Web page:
Last weekend, Lucas and I spent the day wandering through the battlefields of Gettysburg. This year is the 150th anniversary of the battle, and yet, I still found myself holding my breath and whispering as we walked across the fields of a place where so many people died. It is somehow amazing and horrifying and real.
It was nice to be there during off-season. Often we found ourselves alone or mostly alone on the various stops, and we were free to read every sign as quietly and slowly as we wished. And from the observation towers we could stand and look, unobstructed, for miles in every direction until the constant gusts of chilly wind forced us down.
My favorite places in Gettysburg are Little Round Top and Devils Den. A section of the battlefield that stretches from the rocky hill-top to a catacomb of boulders that served as an outpost for snipers during the battle. Some of the stone walls the soldiers built for cover on Little Round top are still there, making the ghost of the past that much more real. And Devils Den still feels as damp and narrow and cryptic as I imagine it did so many years ago, even with children (and adults) slithering through the cracks and crevices once inhabited by soldiers.
But the place that makes me the quietest, and the saddest, is the field were Pickett’s Charge took place. As I look out at the exposed, dry-grass of a naked field slowly rising to the high-water mark of the battle on Cemetary Ridge, all I can imagine is fear. How impossible it must have felt to walk out onto that field as the Union artillery rained down. Over 6,000 confederate soldiers died trying to cross this field, and it became the turning point of the battle, and most agree, the war. What a strange combination to face in this little Pennsylvania town.
I have been doing a lot of reflect over the last few days and it seems fitting: It’s a new year. I added another notch in my birthday belt two weeks ago, and it is my 100th blog post on becominganomad. I am still having a hard time believing that it has been over a year and a half since I started blogging our first days in Alaska, and it seems even harder to believe that since then we have camped, hiked, backpacked, and eaten our way across the country to our new home in PA. I still get misty-eyed when I think of Alaska, so it seems fitting that today as I reflect on the last year, and this blog, that I have snow on the brain.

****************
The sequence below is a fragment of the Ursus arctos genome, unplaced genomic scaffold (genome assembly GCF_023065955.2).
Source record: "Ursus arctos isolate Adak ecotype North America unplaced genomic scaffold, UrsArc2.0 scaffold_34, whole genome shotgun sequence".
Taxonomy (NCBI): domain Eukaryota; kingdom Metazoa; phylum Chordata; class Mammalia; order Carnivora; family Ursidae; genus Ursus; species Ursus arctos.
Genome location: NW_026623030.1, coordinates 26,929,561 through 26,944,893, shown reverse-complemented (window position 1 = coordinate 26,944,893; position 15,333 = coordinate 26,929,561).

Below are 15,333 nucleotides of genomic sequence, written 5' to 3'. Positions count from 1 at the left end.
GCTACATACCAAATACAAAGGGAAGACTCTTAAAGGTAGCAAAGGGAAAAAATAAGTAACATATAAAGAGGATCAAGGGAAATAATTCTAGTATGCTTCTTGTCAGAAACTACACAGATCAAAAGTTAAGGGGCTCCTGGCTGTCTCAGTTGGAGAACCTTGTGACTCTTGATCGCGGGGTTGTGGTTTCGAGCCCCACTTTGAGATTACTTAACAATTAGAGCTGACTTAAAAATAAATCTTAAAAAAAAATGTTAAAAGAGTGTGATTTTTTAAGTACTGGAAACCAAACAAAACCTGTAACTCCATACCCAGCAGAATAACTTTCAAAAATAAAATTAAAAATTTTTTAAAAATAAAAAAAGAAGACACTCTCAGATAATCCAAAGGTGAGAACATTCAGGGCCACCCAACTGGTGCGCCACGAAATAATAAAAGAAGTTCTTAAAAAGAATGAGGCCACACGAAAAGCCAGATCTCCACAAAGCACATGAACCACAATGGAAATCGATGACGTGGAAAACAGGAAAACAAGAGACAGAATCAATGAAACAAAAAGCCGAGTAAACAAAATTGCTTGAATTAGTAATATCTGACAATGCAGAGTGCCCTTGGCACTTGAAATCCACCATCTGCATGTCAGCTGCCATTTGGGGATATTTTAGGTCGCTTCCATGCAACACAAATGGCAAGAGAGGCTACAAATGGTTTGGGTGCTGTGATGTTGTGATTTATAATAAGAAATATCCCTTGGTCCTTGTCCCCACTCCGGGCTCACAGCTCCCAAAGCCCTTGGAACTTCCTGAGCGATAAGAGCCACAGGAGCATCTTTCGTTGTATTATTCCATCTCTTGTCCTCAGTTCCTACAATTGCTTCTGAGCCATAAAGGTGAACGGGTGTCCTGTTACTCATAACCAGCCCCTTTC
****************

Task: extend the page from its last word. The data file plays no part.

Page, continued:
I smile to think that in elementary school I was one of the only kids who always voted winter my favorite season, and it carries over to today (although fall is creeping up there at a very close second). Something about being able to see your breath and boots and snow days and forts created out of piles of snow and the way the world transforms in white has always left me breathless. I still press my nose to the cold window glass near the end of fall wishing for snow. Lots of snow.
As you get older snow has more practical consequences, like shoveling and tough driving, but I still can’t seem to help myself. I will always wish for snow. I love the way the world looks when it snows. Suddenly everything is different: brighter, quieter, cleaner. It is almost like a fresh start.
This winter (in stark contrast to Michigan’s Upper Peninsula and Alaska) I feel as if I am playing hide-and-go-seek with snow. It is teasing me. It appears, bright-white, wet, and heavy, blanketing the street and the trees, only to melt into clumps of gray, crusty-chunks bunched in piles near my car. Everything melts too fast for me to sink into the quiet of snow.
It seems strange to still be heading out to walk in just a fleece. Like spring. Snow transitioning to ice and disappearing all around. The walking path a sheet of crumpled glass. The creek near our house running deep, cold, and clear. The broken edges of a snow pile giving way to green. Although I am missing the depth and scope and beauty of a pure winter, lately, I have also been enjoying the battle. Here and gone and in-between.